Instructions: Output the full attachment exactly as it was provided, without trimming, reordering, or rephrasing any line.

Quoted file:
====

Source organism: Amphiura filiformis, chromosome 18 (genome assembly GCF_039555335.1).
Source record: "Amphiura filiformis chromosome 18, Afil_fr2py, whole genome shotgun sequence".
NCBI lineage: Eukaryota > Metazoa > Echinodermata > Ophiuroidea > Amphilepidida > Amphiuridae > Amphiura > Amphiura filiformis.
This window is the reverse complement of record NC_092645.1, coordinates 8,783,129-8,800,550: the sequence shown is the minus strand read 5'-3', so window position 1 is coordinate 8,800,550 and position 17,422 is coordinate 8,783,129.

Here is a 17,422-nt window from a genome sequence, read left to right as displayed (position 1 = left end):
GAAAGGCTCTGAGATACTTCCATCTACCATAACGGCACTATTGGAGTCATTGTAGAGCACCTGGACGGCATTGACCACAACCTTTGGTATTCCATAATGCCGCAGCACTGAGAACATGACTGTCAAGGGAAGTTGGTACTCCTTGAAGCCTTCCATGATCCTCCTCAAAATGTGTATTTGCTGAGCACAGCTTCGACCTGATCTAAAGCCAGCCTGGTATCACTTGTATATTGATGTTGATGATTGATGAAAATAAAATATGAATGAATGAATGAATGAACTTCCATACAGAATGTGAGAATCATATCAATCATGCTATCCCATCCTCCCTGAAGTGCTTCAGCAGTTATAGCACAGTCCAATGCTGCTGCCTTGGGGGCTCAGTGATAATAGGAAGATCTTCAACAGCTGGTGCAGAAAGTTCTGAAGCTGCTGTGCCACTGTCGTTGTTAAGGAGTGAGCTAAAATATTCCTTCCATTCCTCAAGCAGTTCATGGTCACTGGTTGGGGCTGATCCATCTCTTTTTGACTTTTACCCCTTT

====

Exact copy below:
Source organism: Amphiura filiformis, chromosome 18 (genome assembly GCF_039555335.1).
Source record: "Amphiura filiformis chromosome 18, Afil_fr2py, whole genome shotgun sequence".
NCBI lineage: Eukaryota > Metazoa > Echinodermata > Ophiuroidea > Amphilepidida > Amphiuridae > Amphiura > Amphiura filiformis.
This window is the reverse complement of record NC_092645.1, coordinates 8,783,129-8,800,550: the sequence shown is the minus strand read 5'-3', so window position 1 is coordinate 8,800,550 and position 17,422 is coordinate 8,783,129.

Here is a 17,422-nt window from a genome sequence, read left to right as displayed (position 1 = left end):
GAAAGGCTCTGAGATACTTCCATCTACCATAACGGCACTATTGGAGTCATTGTAGAGCACCTGGACGGCATTGACCACAACCTTTGGTATTCCATAATGCCGCAGCACTGAGAACATGACTGTCAAGGGAAGTTGGTACTCCTTGAAGCCTTCCATGATCCTCCTCAAAATGTGTATTTGCTGAGCACAGCTTCGACCTGATCTAAAGCCAGCCTGGTATCACTTGTATATTGATGTTGATGATTGATGAAAATAAAATATGAATGAATGAATGAATGAACTTCCATACAGAATGTGAGAATCATATCAATCATGCTATCCCATCCTCCCTGAAGTGCTTCAGCAGTTATAGCACAGTCCAATGCTGCTGCCTTGGGGGCTCAGTGATAATAGGAAGATCTTCAACAGCTGGTGCAGAAAGTTCTGAAGCTGCTGTGCCACTGTCGTTGTTAAGGAGTGAGCTAAAATATTCCTTCCATTCCTCAAGCAGTTCATGGTCACTGGTTGGGGCTGATCCATCTCTTTTTGACTTTTACCCCTTT